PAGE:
The rules according to Tim Geithner: Rule #1 is there are no rules. Last month when the AIG bonus feeding frenzy was boiling over he assured the firms he was trying to lure into the toxic asset-buying program, “The comp conditions will not apply to the asset managers and investors in the program.” Today the Washington Post reports:
Treasury Department lawyers have determined that firms participating in a $1 trillion program to relieve banks of toxic assets could be subject to limits on executive compensation, contradicting the Obama administration’s previous public position, according to a report to be released today by a federal watchdog agency.
Really, at this point any CEO who agrees to do business with the government should be fired. If he signs up with the government, he in essence is turning over control of his company to political operatives who bounce from position to position like ping pong balls. Public opinion squawks, they jump and the rules are different. This is the worst form of statist intervention — lawless and unpredictable. It operates outside any published regulatory regime or statute and without regard even for a gentleman’s promise. No business can operate successfully this way; the entire financial sector of our economy certainly cannot.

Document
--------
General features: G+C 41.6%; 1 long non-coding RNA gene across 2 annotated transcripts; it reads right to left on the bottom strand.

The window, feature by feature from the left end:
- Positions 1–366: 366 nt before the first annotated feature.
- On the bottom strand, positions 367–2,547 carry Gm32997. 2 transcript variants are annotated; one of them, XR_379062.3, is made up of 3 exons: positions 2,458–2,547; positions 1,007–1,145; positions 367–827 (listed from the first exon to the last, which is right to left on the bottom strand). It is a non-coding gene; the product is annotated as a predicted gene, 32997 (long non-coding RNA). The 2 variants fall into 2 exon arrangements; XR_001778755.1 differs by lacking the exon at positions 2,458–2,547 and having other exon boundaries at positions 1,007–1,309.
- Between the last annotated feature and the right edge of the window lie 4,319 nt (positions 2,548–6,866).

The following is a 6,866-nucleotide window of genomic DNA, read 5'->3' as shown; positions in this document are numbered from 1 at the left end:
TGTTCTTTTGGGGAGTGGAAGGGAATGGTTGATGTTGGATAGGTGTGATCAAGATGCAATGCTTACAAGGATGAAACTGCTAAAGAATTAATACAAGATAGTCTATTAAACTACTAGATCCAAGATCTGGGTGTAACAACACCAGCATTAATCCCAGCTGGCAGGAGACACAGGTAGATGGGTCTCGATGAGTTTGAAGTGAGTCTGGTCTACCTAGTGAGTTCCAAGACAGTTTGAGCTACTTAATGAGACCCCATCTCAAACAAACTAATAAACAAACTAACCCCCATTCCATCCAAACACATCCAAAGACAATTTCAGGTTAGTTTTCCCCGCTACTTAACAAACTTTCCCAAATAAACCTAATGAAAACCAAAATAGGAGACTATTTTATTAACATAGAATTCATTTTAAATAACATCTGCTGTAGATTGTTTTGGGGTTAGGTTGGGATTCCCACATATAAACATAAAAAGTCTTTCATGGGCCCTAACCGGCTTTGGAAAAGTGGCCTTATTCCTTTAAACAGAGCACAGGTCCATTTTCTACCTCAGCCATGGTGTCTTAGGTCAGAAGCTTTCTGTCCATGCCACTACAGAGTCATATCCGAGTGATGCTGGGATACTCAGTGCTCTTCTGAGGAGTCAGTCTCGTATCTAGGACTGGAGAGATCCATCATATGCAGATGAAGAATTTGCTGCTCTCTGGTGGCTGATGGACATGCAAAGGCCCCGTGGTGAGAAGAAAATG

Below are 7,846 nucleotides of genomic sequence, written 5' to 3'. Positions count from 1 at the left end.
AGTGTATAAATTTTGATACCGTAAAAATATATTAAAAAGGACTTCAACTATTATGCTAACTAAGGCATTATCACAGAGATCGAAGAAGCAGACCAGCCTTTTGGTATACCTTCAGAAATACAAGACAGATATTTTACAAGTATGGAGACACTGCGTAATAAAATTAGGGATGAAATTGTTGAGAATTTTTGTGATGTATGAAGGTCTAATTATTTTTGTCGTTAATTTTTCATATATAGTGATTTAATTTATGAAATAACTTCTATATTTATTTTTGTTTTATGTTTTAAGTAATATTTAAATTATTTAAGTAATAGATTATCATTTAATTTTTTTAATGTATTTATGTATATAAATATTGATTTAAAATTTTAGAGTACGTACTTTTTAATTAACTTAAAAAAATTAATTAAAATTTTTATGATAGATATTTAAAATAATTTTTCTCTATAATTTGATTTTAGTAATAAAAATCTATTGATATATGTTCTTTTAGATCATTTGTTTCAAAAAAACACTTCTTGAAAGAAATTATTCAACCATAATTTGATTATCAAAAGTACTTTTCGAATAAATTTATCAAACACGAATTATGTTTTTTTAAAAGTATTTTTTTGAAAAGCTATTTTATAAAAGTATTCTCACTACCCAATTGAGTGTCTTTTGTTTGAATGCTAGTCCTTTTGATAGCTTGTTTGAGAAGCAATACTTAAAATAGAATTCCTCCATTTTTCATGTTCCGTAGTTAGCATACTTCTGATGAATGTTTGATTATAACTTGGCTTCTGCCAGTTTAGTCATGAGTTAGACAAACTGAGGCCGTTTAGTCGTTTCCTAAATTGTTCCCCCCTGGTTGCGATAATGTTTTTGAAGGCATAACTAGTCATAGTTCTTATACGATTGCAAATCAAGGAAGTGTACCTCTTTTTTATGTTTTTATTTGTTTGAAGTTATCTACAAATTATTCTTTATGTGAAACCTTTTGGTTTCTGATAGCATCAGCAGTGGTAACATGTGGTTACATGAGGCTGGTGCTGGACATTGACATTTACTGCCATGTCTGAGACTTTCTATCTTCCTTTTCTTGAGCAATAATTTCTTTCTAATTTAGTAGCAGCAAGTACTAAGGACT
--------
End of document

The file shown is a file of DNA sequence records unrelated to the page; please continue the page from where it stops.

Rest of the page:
At some point Congress might want to recover its collective constitutional manhood, reclaim the role as maker of impartial and fixed rules under which everyone operates, and cease ceding its oversight and lawmaking authority to a treasury secretary whose fickleness knows no bounds.